The report went on to acknowledge that waste drums remained buried, despite completion of MDNR's removal efforts. Moreover, the report acknowledged that the stipulation and consent order entered by Cordova and MDNR was never intended to resolve the contamination problem. In describing the responsibilities assumed by the parties under the stipulation and order, the report admitted that MDNR's duties were limited to removing 8700 drums and a portion of the contaminated soil and sludge, and that the consent order's hold harmless clause relieved the defendants only of liability arising out of these specified removal efforts. In addition, as the report acknowledged, the MDNR absolved the defendants of liability relating to procurement of an alternative community water source.
As the district court pointed out, and as the report confirms, the stipulation and order did not resolve responsibility for remaining drums and contaminated soil and sludge, as well as responsibility for groundwater contamination. In this regard, the report specifically opined:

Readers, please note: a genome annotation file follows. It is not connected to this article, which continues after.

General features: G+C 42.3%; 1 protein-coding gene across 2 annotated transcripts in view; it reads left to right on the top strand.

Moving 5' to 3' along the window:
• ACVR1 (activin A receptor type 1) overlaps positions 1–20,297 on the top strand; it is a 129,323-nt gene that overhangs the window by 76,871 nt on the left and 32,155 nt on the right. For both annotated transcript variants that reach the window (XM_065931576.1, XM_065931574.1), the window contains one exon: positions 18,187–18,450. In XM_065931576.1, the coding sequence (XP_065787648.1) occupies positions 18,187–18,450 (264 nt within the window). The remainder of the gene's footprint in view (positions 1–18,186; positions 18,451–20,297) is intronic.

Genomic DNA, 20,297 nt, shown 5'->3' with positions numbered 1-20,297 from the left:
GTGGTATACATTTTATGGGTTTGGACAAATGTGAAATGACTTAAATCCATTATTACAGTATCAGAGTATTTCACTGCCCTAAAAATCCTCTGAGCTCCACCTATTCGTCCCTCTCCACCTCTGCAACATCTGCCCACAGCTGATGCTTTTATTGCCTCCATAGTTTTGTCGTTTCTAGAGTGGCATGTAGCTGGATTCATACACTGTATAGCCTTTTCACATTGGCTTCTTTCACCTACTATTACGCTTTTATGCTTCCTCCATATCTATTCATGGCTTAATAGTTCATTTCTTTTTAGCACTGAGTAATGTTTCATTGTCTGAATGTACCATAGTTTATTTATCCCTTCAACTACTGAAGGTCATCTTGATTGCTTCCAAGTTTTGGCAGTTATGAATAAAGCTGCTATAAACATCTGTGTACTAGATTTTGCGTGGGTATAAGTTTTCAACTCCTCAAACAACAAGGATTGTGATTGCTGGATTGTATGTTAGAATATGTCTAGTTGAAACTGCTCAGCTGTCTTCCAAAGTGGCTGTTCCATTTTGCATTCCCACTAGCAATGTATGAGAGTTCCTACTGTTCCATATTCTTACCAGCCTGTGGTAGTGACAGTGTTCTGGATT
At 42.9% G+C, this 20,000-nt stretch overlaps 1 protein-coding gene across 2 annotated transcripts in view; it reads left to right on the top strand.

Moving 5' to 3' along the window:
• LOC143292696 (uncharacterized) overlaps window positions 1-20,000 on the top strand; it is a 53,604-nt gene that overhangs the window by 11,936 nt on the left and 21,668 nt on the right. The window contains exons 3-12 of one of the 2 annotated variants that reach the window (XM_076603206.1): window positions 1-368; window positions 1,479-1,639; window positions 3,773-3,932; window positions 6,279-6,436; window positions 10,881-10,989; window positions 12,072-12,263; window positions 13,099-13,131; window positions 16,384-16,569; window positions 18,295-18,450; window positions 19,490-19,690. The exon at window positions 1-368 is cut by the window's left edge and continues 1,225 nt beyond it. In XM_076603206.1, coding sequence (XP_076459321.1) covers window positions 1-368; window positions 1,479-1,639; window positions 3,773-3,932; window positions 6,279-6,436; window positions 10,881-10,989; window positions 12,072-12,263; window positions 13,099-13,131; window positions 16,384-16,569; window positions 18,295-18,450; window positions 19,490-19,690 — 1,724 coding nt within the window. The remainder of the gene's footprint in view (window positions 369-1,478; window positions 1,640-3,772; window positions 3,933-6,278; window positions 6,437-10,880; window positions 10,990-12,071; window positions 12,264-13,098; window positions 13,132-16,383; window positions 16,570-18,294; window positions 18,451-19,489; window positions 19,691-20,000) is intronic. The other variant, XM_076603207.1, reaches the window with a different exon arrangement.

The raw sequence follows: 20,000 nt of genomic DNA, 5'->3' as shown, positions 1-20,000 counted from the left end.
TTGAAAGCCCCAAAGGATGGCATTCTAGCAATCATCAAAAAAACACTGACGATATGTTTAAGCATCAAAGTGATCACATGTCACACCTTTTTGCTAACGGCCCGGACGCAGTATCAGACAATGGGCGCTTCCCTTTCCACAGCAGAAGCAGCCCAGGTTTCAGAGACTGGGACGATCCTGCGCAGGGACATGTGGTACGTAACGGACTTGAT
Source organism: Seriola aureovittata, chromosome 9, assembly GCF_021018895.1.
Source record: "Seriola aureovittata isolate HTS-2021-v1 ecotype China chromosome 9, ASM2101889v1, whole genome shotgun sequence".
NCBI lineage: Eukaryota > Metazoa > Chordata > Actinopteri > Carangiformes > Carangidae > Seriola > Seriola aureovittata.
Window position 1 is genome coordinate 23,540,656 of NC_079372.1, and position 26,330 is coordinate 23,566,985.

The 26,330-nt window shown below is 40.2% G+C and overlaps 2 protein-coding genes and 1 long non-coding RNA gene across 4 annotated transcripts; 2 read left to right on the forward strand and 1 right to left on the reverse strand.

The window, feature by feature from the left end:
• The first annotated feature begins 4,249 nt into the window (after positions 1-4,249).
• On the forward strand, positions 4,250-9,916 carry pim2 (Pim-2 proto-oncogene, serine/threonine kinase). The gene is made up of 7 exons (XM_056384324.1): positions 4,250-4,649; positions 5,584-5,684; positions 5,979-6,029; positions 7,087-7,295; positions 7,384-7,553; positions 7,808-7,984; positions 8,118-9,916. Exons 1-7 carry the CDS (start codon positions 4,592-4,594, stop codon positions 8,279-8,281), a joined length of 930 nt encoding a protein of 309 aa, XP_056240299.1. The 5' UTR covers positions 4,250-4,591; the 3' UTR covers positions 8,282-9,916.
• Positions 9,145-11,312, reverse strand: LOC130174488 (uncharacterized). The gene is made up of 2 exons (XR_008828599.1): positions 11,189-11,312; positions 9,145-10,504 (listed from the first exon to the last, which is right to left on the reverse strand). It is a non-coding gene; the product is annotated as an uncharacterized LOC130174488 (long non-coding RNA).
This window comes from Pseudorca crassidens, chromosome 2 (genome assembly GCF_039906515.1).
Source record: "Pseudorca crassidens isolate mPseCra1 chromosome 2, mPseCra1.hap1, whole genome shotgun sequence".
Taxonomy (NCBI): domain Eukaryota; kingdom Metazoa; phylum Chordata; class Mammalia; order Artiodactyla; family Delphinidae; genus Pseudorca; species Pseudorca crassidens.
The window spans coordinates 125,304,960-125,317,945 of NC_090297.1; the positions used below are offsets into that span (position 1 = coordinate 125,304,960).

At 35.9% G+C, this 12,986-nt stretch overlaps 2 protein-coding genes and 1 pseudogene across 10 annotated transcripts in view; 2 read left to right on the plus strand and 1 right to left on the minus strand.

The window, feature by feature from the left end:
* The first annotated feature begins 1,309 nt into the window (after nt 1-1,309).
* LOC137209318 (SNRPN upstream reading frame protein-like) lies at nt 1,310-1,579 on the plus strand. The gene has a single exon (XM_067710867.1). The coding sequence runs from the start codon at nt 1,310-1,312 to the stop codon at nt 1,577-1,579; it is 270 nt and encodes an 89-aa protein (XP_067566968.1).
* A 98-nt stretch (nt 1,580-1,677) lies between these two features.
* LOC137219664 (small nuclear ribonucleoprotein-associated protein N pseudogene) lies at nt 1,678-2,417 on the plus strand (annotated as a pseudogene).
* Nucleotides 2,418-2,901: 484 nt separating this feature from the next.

Between 65 and 100 monitoring wells for testing groundwater were either installed by Story or have been installed more recently under a State/Federal study of groundwater contamination at the site. The study is being carried out by several consulting organizations under contract to the state. Cordova management believes the studies show little or no contamination but has avoided any participation or liason with the study teams. . . . Because of the possibility that Cordova's potential liability for groundwater contamination may have survived the Consent Order, it would appear desirable for Cordova management to keep abreast of current monitoring results. In addition, although a high chloride content would show continuation of problems from the old Story wastes, a high sulphate concentration would indicate seepage problems arising out of Cordova's current operations.